What’s a Gastric Pacemaker, and Why Do I Have One?
I want to introduce you to my gastric pacemaker.
I’m not sure how many people know about her or what she does, and how she may have saved my life on more than one occasion. She wasn’t a fast fix. The girl is a slow worker. But over time, she’s done a lot.
When I first got my “G-maker,” I was hoping for any and all improvement. My stomach motility had declined to the point where my G-tube, which goes into my stomach, was rarely useful, and a J-tube to my intestines was being considered. If I had to explain it scientifically, I would say that a gastric pacemaker is a lot like an ordinary pacemaker, but it’s “near your gastrics.”
The one in my chest is a pacer and a defibrillator (overachiever), and though he has paced many an episode over the years (I’ve gendered them with little methodology), my solid heart medication regimen has thankfully prevented defibs to date. My Young-Easy-G-Peezy, however, is meant to shock my stomach until the muscle contracts and food moves through it, like that episode of “The Magic School Bus” where the whole class was swallowed and rode that righteous reflux wave home.
My pacemaker worked, even if my various nicknames for it don’t. I gained weight. I stopped using Zofran (ondansetron) all day, every day. (Now it’s a once-a-day-ish practice, with some frisky flirts toward CBD and promethazine on the side.) And although I definitely feel the machine thrust within my short torso when dancing and lifting my leg, it’s a sacrifice I’m willing to make.
Then, the last few months happened. Although my gastric pacemaker has little to do with it, I wish she could somehow save me.
First, I want to throw a hefty trigger warning at those reading who can’t handle discussions of weight, because I’m about to candidly mention it. If you’re not from the CF community, you might think weight discussions are weird, tacky, or rude, but in our world, they happen all the time. There are no trigger warnings in our clinics. There are no questions of whether it’s OK or right by us. It’s the Hot Dish of the day, every day, and that’s just how it goes.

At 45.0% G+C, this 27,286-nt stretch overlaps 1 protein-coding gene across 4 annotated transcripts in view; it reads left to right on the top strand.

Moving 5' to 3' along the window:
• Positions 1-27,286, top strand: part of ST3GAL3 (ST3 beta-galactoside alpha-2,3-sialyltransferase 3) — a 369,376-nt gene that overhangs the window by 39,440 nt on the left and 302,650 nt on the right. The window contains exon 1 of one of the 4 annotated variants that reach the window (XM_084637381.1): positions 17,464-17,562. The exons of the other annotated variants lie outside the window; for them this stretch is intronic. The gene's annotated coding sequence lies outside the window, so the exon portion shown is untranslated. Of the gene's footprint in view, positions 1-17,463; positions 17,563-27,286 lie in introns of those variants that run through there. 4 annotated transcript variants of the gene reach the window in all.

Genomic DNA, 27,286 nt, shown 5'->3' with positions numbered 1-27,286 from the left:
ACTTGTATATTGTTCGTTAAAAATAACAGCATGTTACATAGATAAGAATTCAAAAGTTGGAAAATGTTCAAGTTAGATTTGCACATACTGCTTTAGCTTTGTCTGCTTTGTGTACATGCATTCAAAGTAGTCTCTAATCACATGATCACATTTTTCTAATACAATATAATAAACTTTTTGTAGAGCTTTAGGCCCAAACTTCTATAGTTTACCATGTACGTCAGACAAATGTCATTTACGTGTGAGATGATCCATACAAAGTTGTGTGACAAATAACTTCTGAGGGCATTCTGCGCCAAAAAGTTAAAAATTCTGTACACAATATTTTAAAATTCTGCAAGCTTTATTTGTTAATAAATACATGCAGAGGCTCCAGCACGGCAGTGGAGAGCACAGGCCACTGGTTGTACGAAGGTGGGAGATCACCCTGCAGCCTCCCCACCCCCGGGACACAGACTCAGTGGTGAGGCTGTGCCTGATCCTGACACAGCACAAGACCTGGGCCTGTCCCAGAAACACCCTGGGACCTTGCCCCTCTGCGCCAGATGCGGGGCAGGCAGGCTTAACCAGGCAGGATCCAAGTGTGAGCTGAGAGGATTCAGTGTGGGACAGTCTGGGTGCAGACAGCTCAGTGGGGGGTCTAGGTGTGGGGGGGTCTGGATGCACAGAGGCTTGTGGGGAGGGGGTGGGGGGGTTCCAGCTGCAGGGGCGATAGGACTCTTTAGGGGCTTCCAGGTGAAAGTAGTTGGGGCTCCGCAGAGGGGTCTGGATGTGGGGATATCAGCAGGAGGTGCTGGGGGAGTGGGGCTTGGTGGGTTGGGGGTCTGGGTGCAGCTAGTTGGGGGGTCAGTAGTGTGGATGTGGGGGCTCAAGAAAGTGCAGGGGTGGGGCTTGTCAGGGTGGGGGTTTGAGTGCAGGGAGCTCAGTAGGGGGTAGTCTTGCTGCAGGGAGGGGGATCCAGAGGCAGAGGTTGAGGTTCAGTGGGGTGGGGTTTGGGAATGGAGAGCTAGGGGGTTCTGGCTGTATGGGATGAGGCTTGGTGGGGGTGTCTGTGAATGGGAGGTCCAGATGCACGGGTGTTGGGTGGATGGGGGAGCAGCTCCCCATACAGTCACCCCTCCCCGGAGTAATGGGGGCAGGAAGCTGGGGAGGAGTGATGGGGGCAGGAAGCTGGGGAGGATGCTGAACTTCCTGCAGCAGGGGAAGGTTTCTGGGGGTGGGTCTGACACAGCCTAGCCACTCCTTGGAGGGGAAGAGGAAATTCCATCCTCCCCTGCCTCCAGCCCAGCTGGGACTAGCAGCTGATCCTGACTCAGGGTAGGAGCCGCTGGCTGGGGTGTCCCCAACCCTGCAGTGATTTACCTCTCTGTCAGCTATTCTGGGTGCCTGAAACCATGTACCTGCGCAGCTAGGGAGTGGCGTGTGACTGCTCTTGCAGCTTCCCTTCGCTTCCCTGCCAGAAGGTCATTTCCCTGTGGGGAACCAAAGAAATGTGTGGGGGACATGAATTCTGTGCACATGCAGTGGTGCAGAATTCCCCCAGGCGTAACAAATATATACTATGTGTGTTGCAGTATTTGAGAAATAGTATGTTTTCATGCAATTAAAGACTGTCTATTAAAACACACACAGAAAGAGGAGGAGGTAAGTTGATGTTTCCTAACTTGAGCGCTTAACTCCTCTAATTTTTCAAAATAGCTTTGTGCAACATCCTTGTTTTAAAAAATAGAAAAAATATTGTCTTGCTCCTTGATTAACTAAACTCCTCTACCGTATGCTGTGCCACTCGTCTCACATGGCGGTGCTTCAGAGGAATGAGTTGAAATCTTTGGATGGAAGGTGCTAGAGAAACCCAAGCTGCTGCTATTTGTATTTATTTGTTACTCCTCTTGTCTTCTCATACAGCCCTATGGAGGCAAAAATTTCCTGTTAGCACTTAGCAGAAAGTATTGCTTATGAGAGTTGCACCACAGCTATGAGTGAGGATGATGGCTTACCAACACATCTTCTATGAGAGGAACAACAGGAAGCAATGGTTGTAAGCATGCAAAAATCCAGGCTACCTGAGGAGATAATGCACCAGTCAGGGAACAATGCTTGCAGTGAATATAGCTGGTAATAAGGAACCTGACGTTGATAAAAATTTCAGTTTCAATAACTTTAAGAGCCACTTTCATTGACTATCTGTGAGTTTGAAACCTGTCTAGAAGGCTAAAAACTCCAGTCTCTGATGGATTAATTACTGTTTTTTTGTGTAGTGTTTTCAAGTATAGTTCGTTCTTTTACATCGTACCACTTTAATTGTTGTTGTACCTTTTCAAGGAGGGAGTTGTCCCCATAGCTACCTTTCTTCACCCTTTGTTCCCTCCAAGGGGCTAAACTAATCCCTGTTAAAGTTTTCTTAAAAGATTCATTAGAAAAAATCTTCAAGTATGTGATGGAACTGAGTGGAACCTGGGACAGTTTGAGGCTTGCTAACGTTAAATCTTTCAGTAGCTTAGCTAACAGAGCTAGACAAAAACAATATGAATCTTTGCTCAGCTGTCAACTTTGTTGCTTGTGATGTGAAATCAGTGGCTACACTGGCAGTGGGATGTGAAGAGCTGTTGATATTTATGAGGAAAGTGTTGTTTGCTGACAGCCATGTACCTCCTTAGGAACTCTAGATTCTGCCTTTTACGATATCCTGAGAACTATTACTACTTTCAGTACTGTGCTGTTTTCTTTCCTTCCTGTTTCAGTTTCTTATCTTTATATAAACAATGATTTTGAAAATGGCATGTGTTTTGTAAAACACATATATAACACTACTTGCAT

For context (in case you don’t have your PhD in CF or CF-related diabetes), doctors prefer our body mass index (BMI) to be a little “too high” for our bodies whenever possible, because the more weight we’re carrying, the less dangerous an infection, surgical recovery, or unintended loss may be. The more we weigh, the more we can fight, basically.
So, within the CF community, gaining weight and having a little “extra” is aspirational, unlike the dance world, which often leans toward the “leaner” side of the linguistic lexicon. And that’s a problem, at least for me. Because the warring sides of the weight debate hold more weight than I’d like.
“You’ve lost 13 pounds since you were last here,” my gastric pacemaker practitioner said during our last telehealth appointment. I felt like someone had slapped me across the face. Even though I know my digestive limitations have been busting my BMI lately (which I believe is an archaic, bogus form of measurement), I had no idea it was that bad, nor did I want to face the future possibility of an ostomy being my best solution.
“Any time anyone is trying to decide what to do,” a fitness advocate friend of mine said, after turning her life around with less intestine, “I say, take the bag.”
The problem is, I’m not ready for another thing (but dang, if those numbers didn’t push me in that direction). My pacemaker has helped with a lot, but sadly, she can’t help with this.
So, what do I do? I can’t blame the device that’s done its best. I can’t blame the pancreatitis rounds and rectal relapse that led us here this year. I can’t blame myself — but I do.
I’m not ready for action. Not mid-dance season. Not on the heels of so many recent surgeries. Not with so much on my plate, and yet, so little. (That’s called a play on words.) Not with the worry that worrying about this openly in a column without ample warning to weight-sensitive friends will lead to hurt on another end. We are all weight-sensitive friends, because society has made us that way. Hurt us that way.
Weight is never easy to talk about, to say the least. But sometimes we need to hear what we need to fix in order to face it.
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